I want to crochet a masterpiece. A part of the crochet coral reef or something similar.
    For now, I’m sticking to hats and scarves.

    I’ve wondered how our ancestors coped. Religion must have played a large role, I suppose.

  2. Esperanza

    First of all. I love this. So much.
    “Turns out, Rick James is a great equalizer.”
    Genius.

    As for your question, I’m not sure if I have any yearnings outside of building my family. That has always been the number one thing for me. Everything else was just on the periphery of my life and those decisions were made as part of a grand orchestration to make room for my family. Ironically I became a teacher so I could be with my children more and now being a teacher (and getting paid so little) is keeping me from building my family. It’s really hard.

    I truly don’t know if I have any other yearnings. Possibly to do something with photography. That is something I’ve always loved. But I don’t really have any specific goals. Same with writing. I want to write, but I don’t have a book it my head. Really, all I want to do is have my family.

    I wonder if yearnings can be as much an ingredient of keeping us down as it is of lifting us up. If your yearnings can never come to fruition, the effects can be devastating.

    If only there were a way to control what you yearn for. I wonder if that is possible somehow…

  3. You know my primary yearning, of which I’m going to keep mum about for now. 😉 I yearn to get out of my current job situation. I yearn for my bed. I yearn for my family. I yearn for a date with my husband. I yearn for a vacation. Um, I even yearn for the new Twilight movie that is most definitely going to suck. Apparently, I’m a whole-lot-of-yearning.

  4. Oh! And this was a really fantastic post. Sorry if I got carried away with my yearning. Hehe.

    We should have a dance party, btw. What do you think?

  5. Awesome post. This is sort of akin to what I’ve said about hope … people say that hope is devastating, because sometimes goes unfulfilled, but I think hoping is human, and it keeps us alive, looking forward, striving if we can. The difference between yearning and hoping is that yearning has an element of activity in it, it seems to me … like you’re going to DO something about it. 🙂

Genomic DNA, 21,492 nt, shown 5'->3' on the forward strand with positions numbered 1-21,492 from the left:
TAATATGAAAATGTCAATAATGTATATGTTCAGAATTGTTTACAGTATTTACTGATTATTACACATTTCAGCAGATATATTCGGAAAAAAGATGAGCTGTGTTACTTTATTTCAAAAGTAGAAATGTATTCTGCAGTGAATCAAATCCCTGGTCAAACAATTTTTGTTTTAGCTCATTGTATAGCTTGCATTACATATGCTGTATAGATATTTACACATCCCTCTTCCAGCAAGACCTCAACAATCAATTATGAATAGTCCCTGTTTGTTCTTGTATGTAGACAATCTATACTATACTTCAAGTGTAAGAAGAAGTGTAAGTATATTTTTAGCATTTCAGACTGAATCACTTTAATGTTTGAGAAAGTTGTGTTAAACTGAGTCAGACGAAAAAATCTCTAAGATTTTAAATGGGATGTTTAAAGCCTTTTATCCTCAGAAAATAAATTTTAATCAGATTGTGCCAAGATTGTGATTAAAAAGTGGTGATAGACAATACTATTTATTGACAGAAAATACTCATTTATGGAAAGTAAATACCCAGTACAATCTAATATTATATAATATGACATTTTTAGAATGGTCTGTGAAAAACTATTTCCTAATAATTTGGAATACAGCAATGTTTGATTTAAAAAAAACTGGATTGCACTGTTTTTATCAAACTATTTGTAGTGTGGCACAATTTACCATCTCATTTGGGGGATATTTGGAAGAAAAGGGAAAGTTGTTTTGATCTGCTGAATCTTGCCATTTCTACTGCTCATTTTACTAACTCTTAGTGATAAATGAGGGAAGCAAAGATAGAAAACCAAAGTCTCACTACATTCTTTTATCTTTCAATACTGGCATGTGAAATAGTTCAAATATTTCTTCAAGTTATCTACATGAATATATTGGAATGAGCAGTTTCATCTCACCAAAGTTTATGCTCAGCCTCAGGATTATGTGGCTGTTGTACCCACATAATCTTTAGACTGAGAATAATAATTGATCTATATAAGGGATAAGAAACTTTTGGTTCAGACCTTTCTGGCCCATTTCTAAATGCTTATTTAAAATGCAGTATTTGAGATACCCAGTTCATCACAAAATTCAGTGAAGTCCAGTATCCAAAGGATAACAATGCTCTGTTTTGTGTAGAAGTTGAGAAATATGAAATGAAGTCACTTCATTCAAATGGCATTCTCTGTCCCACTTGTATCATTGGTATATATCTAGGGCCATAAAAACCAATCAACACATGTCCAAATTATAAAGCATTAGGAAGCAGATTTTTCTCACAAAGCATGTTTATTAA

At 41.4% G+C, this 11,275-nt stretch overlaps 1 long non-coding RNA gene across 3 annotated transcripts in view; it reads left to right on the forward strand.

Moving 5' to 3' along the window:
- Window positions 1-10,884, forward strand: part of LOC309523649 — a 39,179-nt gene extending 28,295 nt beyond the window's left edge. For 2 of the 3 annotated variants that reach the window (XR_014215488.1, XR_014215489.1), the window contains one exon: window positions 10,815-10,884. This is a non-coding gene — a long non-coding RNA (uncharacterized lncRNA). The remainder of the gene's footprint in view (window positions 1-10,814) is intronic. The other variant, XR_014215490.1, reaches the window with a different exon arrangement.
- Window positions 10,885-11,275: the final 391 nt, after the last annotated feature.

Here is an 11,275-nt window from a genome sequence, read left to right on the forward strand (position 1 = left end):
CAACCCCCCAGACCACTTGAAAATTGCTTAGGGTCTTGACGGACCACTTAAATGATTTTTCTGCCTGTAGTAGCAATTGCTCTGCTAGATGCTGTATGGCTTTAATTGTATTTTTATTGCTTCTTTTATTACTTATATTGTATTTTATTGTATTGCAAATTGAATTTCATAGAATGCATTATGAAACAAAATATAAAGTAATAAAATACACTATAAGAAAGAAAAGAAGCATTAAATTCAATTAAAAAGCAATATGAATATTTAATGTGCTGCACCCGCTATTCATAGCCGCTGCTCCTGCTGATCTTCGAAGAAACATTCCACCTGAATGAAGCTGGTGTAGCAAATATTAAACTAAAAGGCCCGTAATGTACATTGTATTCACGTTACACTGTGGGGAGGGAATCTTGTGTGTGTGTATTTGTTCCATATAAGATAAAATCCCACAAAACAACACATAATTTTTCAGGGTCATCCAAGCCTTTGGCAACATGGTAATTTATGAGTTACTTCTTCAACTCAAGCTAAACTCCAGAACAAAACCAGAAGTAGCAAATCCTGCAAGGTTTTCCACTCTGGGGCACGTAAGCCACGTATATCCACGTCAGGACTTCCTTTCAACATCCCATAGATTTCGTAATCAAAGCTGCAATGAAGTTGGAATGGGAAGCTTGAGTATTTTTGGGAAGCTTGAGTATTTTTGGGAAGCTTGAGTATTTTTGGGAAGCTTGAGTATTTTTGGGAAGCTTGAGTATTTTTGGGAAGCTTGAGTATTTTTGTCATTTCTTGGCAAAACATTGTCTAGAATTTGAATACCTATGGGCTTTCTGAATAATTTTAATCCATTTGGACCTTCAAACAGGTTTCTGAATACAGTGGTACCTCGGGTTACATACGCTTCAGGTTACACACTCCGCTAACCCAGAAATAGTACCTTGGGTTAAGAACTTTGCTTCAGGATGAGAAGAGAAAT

And I totally agree with bodegabliss. Dance party.

  6. I love the homecoming queen story. Actually I almost always love reading bloggers’ stories about their growing-up years, it’s as fascinating to me as reading about the Trobriand Islanders or medieval history.

    I love that you’re taking active steps towards your goal/yearning of publishing your own book.

    The Seabiscuit reference connects with something raw and tender in me, because my dad has had Chronic Fatigue Syndrome since I was 14 years old (and he had a series of tropical illnesses before that, the last time I saw him truly healthy was when I was around 9) and I know just how devastating it is. So I appreciate seeing information going out there that helps dispel the myth that CFS is “all in your head.” Thank you.

  7. Hi there- thank you for your comments on my blog- I am definitely a follower of yours now as well!

    I also yearn for joy- I yearn to be joyful and content in our family’s difficult circumstances and uncertain financial future. I yearn to create- to become a better writer and possibly artist. I yearn to continue to cultivate some amazing relationships that I have been blessed with recently.

    But right now, since my son is awake at 4:30 am, I just yearn for a few more hours of sleep!

  8. Ok. I see a dance party/book signing in your future! I’ll dust off my dancing shoes.

    Funny, I think that the thing that I yearn for most is simultaneously simple and mundane and wildly ambitious: a more balanced life.

Leave a Reply

Fill in your details below or click an icon to log in:

WordPress.com Logo

You are commenting using your WordPress.com account. Log Out / Change )

Twitter picture

You are commenting using your Twitter account. Log Out / Change )

Facebook photo

You are commenting using your Facebook account. Log Out / Change )

Google+ photo

You are commenting using your Google+ account. Log Out / Change )

Connecting to %s